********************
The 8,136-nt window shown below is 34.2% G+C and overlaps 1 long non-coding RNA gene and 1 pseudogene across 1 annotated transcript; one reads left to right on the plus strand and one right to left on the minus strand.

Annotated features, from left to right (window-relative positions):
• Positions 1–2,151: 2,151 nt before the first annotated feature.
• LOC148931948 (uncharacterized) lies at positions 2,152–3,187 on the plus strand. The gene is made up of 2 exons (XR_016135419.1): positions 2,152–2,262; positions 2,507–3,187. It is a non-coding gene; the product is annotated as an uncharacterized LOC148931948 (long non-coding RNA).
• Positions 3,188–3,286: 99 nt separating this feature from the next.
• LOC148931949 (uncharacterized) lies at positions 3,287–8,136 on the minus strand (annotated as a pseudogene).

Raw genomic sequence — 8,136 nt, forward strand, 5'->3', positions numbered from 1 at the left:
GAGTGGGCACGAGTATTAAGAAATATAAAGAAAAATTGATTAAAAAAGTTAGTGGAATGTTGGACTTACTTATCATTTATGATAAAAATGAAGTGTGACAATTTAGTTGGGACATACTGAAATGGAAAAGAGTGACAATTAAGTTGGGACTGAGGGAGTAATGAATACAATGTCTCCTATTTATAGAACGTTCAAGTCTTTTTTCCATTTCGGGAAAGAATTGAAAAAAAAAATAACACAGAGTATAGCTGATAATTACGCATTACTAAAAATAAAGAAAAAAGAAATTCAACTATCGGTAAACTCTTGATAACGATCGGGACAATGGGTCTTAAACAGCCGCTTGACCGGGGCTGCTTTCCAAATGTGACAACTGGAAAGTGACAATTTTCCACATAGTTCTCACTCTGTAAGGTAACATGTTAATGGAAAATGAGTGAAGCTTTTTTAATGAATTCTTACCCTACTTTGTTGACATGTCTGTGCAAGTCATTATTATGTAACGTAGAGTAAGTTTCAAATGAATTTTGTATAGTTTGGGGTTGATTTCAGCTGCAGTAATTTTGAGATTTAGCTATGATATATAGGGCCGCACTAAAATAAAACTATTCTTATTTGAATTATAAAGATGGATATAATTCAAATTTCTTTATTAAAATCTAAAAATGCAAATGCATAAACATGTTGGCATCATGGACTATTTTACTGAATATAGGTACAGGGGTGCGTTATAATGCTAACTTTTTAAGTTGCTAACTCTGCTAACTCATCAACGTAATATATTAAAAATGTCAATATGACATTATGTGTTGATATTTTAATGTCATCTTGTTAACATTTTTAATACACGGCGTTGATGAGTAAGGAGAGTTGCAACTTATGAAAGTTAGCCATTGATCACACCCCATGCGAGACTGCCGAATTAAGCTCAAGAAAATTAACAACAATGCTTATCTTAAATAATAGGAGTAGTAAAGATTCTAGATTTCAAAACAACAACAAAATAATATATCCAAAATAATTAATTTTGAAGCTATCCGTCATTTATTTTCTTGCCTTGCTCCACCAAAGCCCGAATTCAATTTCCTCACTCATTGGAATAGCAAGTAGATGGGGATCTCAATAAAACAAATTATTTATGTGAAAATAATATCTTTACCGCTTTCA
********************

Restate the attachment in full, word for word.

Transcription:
The 8,136-nt window shown below is 34.2% G+C and overlaps 1 long non-coding RNA gene and 1 pseudogene across 1 annotated transcript; one reads left to right on the plus strand and one right to left on the minus strand.

Annotated features, from left to right (window-relative positions):
• Positions 1–2,151: 2,151 nt before the first annotated feature.
• LOC148931948 (uncharacterized) lies at positions 2,152–3,187 on the plus strand. The gene is made up of 2 exons (XR_016135419.1): positions 2,152–2,262; positions 2,507–3,187. It is a non-coding gene; the product is annotated as an uncharacterized LOC148931948 (long non-coding RNA).
• Positions 3,188–3,286: 99 nt separating this feature from the next.
• LOC148931949 (uncharacterized) lies at positions 3,287–8,136 on the minus strand (annotated as a pseudogene).

Raw genomic sequence — 8,136 nt, forward strand, 5'->3', positions numbered from 1 at the left:
GAGTGGGCACGAGTATTAAGAAATATAAAGAAAAATTGATTAAAAAAGTTAGTGGAATGTTGGACTTACTTATCATTTATGATAAAAATGAAGTGTGACAATTTAGTTGGGACATACTGAAATGGAAAAGAGTGACAATTAAGTTGGGACTGAGGGAGTAATGAATACAATGTCTCCTATTTATAGAACGTTCAAGTCTTTTTTCCATTTCGGGAAAGAATTGAAAAAAAAAATAACACAGAGTATAGCTGATAATTACGCATTACTAAAAATAAAGAAAAAAGAAATTCAACTATCGGTAAACTCTTGATAACGATCGGGACAATGGGTCTTAAACAGCCGCTTGACCGGGGCTGCTTTCCAAATGTGACAACTGGAAAGTGACAATTTTCCACATAGTTCTCACTCTGTAAGGTAACATGTTAATGGAAAATGAGTGAAGCTTTTTTAATGAATTCTTACCCTACTTTGTTGACATGTCTGTGCAAGTCATTATTATGTAACGTAGAGTAAGTTTCAAATGAATTTTGTATAGTTTGGGGTTGATTTCAGCTGCAGTAATTTTGAGATTTAGCTATGATATATAGGGCCGCACTAAAATAAAACTATTCTTATTTGAATTATAAAGATGGATATAATTCAAATTTCTTTATTAAAATCTAAAAATGCAAATGCATAAACATGTTGGCATCATGGACTATTTTACTGAATATAGGTACAGGGGTGCGTTATAATGCTAACTTTTTAAGTTGCTAACTCTGCTAACTCATCAACGTAATATATTAAAAATGTCAATATGACATTATGTGTTGATATTTTAATGTCATCTTGTTAACATTTTTAATACACGGCGTTGATGAGTAAGGAGAGTTGCAACTTATGAAAGTTAGCCATTGATCACACCCCATGCGAGACTGCCGAATTAAGCTCAAGAAAATTAACAACAATGCTTATCTTAAATAATAGGAGTAGTAAAGATTCTAGATTTCAAAACAACAACAAAATAATATATCCAAAATAATTAATTTTGAAGCTATCCGTCATTTATTTTCTTGCCTTGCTCCACCAAAGCCCGAATTCAATTTCCTCACTCATTGGAATAGCAAGTAGATGGGGATCTCAATAAAACAAATTATTTATGTGAAAATAATATCTTTACCGCTTTCA